What You Need to Know About SB 1047: A Q&A with Anjney Midha

Anjney Midha

“Just because you do not take an interest in politics doesn’t mean politics won’t take an interest in you. ― Pericles

On May 21, the California Senate passed Bill 1047. This bill, which sets out to regulate AI at the model level, is now slated for a California Assembly vote in August. If passed, one signature from Governor Gavin Newsom could cement it into California law.

So here is what you need to know: Senate Bill 1047 is designed to apply to models trained above certain compute and cost thresholds. The bill also holds developers legally liable for the downstream use or modification of their models. Before training begins, developers would need to certify their models will not enable or provide “hazardous capabilities,” and implement a litany of safeguards to protect against such usage.

Overseeing the enforcement of the new laws would be a “frontier model division,” a newly formed oversight and regulatory agency funded by the fees and fines on developers. This agency would establish safety standards and advise on AI laws, and misrepresenting a model’s capabilities to this agency could land a developer in jail for perjury. 

In this Q&A with a16z General Partner Anjney Midha (an edited version of a recent conversation on the a16z Podcast), he breaks down the compute threshold being targeted by SB 1047, historical precedents that we can look to for comparison, the implications of this bill on the startup ecosystem, and — most importantly — what you can do about it. 

a16z: Why is SB 1047 such a big deal to AI startups right now? 

Anjney Midha: It’s hard to understate just how blindsided startups, founders, and the investor community feel about this bill. When it comes to policy-making, especially in technology at the frontier, our legislators should be sitting down and soliciting the opinions of their constituents — which in this case, includes startup founders. 

If this passes in California, it will set a precedent for other states and have rippling consequences inside and outside of the USA — essentially a huge butterfly effect in regards to the state of innovation.

a16z: SB 1047 will establish mandatory reporting requirements for models that are trained on 10 ^ 26 integer floating point operations per second, or FLOPs, of compute power. What exactly are FLOPs and why are they significant in this context?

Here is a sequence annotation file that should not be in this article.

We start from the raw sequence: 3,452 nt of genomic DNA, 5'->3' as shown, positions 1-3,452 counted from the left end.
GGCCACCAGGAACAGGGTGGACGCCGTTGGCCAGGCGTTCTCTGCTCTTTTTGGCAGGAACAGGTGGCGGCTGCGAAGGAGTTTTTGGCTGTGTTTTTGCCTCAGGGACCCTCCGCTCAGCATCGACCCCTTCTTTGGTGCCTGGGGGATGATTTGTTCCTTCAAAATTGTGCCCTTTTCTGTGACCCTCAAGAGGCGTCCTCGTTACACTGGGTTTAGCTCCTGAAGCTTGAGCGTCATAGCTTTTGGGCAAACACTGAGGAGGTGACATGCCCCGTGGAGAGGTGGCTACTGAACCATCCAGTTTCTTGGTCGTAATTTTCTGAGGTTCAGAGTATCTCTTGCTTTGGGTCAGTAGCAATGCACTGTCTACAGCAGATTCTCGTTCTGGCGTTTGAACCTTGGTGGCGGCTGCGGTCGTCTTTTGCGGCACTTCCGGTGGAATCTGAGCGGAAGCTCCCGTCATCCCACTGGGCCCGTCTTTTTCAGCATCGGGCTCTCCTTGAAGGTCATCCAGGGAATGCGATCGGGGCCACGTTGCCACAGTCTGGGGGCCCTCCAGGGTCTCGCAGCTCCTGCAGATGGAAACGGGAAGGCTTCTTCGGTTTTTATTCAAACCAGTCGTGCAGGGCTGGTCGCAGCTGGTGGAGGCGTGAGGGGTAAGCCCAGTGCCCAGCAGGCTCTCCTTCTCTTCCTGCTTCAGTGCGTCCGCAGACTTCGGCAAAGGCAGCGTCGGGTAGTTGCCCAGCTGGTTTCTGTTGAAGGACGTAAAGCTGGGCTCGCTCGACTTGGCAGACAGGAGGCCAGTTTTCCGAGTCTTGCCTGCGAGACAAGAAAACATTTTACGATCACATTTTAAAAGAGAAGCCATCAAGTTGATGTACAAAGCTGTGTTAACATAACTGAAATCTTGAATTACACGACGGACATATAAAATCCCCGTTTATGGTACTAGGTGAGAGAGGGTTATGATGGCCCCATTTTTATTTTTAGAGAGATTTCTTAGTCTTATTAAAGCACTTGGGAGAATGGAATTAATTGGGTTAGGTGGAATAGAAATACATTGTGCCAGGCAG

Anjney: FLOPs in this context refers to the number of floating point operations used to train an AI model. Floating point operations are a type of mathematical operation that computers perform on real numbers, as opposed to integers. The amount of FLOPs used is a rough measure of the computing resources and complexity that went into training a model. For example, if models are like cars, training FLOPs might be the amount of steel or electricity used to make a car. It doesn’t really tell you much about what the car can and cannot do directly, but it’s one way to measure the difference between the steel required to make a sedan versus a truck. And this 10 ^ 26 FLOP threshold is significant because that’s how the bill is trying to define what a covered model is. It’s an attempt to define the scale at which AI models become potentially dangerous or in need of additional oversight. 

But tying regulations to some fixed FLOP count or equivalent today is completely flawed, because as algorithmic efficiency improves, computing costs decline, and models that take far fewer resources than 10 ^ 26 FLOPs will match the capabilities of a 10 ^ 26 FLOP model of today within a fairly short time frame. So this threshold would quickly expand to cover many more models than just the largest, most cutting-edge ones being developed by tech giants. This would really hurt startups and burden small developers. 

a16z: It’s a relevant touchpoint to remind people that a smartphone today has more FLOPs than a supercomputer did about 20 years ago. The Apple Macintosh G4 from the 1990s had enough computing power that, according to this bill’s parameters, would have been regulated as a national security threat. 

Anjney: That’s a great historical example. We’ve been here before, and we know that when policymakers and regulators try to capture the state of a current technology that’s improving really fast, they also become obsolete incredibly fast. And that’s exactly what’s happening here. 

a16z: Amendments to SB 1047 were published, one of which limits the scope of the bill to only models trained at [the 10 ^ 26] compute capacity and also costs more than $100 million to train. If we attach a dollar amount to this bill, doesn’t it make the compute threshold obsolete?